Yet again, the World Bank has called on the Nigerian government to withdraw the subsidy paid on fuel because it has become a drain on the nation’s resources. The Bretton Woods institution also, shockingly, revealed that Nigeria spent a whopping $35 billion on fuel subsidy between 2010 and 2014. The revelation was contained in the third series of Nigeria Economic Report released by the World Bank for the year, 2015.
To buttress this fact, the petrol price watch report, released monthly by the Bureau of Statistics, detailing the average prices actually paid by residents of the 36 states and the Federal Capital Territory, has repeatedly showed that Nigerians pay above the official pump price for a litre of fuel in almost all parts of the country. Apart from Abuja city centre, some parts of Lagos and a few other places, fuel is hardly sold at the official N87 anywhere in Nigeria.
According to the Bureau of Statistics’ report for October 2015, residents of oil-rich Bayelsa State paid the highest average of N111 for a litre of fuel, followed by Abuja where fuel largely sold outside the city centre for N108. Cross River State came third with fuel selling at an average N105 per litre.
The trend was the same in many other states of the federation, including Edo, Kano, Kaduna, Abia and Rivers, to mention few. Meanwhile, the World Bank report on Nigeria examined economic opportunities and challenges of two critical areas in Nigeria: oil revenues and fuel subsidy, and unlocking the potential of Nigeria’s natural gas sector.
The world body stressed that the best time to remove fuel subsidy is now when the global crude oil price is at its lowest level. It is instructive to note that despite attempts by the Organisation of Petroleum Exporting Countries (OPEC), at its 168th conference, to maintain its production quota so as to stabilise the crude oil market, the price of the commodity has slumped even further.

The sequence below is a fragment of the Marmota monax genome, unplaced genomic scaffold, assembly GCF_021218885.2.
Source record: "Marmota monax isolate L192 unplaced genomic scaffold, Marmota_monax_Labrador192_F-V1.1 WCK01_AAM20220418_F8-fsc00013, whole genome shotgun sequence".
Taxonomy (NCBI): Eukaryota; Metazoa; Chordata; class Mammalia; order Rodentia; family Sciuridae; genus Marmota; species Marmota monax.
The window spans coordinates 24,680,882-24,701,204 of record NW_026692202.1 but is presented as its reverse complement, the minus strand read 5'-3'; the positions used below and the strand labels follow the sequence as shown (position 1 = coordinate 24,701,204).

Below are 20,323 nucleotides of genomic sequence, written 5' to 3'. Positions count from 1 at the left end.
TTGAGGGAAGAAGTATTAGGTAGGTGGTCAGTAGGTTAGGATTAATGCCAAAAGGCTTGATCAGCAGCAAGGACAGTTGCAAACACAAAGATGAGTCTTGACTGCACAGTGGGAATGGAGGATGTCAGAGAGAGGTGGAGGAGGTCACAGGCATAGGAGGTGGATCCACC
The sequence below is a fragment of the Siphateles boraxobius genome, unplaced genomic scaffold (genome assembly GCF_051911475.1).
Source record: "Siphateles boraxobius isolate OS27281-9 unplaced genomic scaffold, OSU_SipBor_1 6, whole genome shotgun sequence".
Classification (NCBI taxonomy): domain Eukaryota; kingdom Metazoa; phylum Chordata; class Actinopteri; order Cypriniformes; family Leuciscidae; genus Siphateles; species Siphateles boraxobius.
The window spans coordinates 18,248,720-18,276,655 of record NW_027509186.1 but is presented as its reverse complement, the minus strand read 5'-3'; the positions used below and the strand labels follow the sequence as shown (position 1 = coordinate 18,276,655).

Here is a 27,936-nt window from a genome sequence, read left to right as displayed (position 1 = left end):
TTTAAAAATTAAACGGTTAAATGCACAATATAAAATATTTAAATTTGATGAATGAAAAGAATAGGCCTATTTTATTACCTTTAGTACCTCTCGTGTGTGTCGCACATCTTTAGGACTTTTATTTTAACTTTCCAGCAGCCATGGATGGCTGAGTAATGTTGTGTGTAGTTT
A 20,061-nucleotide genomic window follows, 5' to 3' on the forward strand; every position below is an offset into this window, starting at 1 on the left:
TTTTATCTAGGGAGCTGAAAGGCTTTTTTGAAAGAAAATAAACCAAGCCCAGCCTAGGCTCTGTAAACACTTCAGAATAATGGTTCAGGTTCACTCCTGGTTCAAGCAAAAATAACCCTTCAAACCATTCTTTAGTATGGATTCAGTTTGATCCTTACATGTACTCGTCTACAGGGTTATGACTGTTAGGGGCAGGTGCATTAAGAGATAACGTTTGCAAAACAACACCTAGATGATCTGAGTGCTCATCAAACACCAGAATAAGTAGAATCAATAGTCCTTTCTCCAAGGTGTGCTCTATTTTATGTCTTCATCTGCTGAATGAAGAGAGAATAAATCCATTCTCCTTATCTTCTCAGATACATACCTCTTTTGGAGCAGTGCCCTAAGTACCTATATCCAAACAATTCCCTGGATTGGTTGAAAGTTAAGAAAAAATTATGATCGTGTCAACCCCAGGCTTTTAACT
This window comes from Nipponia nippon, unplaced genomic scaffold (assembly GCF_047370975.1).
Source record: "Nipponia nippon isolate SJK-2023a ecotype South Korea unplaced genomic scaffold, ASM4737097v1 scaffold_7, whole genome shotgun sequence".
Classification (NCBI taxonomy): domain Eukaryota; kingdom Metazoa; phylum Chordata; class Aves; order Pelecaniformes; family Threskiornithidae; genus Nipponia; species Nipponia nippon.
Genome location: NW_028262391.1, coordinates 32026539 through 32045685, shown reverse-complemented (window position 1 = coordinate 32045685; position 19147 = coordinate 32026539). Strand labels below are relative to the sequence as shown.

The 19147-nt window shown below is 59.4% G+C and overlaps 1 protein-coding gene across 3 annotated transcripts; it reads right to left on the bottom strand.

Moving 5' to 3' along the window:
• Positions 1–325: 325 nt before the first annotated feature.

Consequently, the World Bank has warned that the annual cost of funding fuel subsidy will continue to be on the increase due to rising fuel demand and the depreciation of the naira. With the widespread fraud associated with the subsidy regime, chronic fuel shortages and the lack of investment in refineries to boost local refining capacity, we are of the view that the time for subsidy to go is now.
The minister of budget and national planning, Udoma Udo Udoma, in a recent report, said that the government was seriously weighing its options on the issue. Even at that, it is our opinion that if the government really wants to take a decision on removing fuel subsidy, the best time to act is now.
We, therefore, urge the organised labour and all well-meaning Nigerians to support the government should it decide to remove subsidy and shelve all plans to protest against the move, as this would be in the best interest of all Nigerians.
We must bear in mind that the World Bank has warned that fuel subsidy obligations were expected to reach 18 per cent of all government oil revenues in 2015, and added that if the current regulated price regime of N87 per litre was maintained, subsidy is projected to increase to more than 30 per cent by 2018. This, in our view, is simply unrealistic and unsustainable.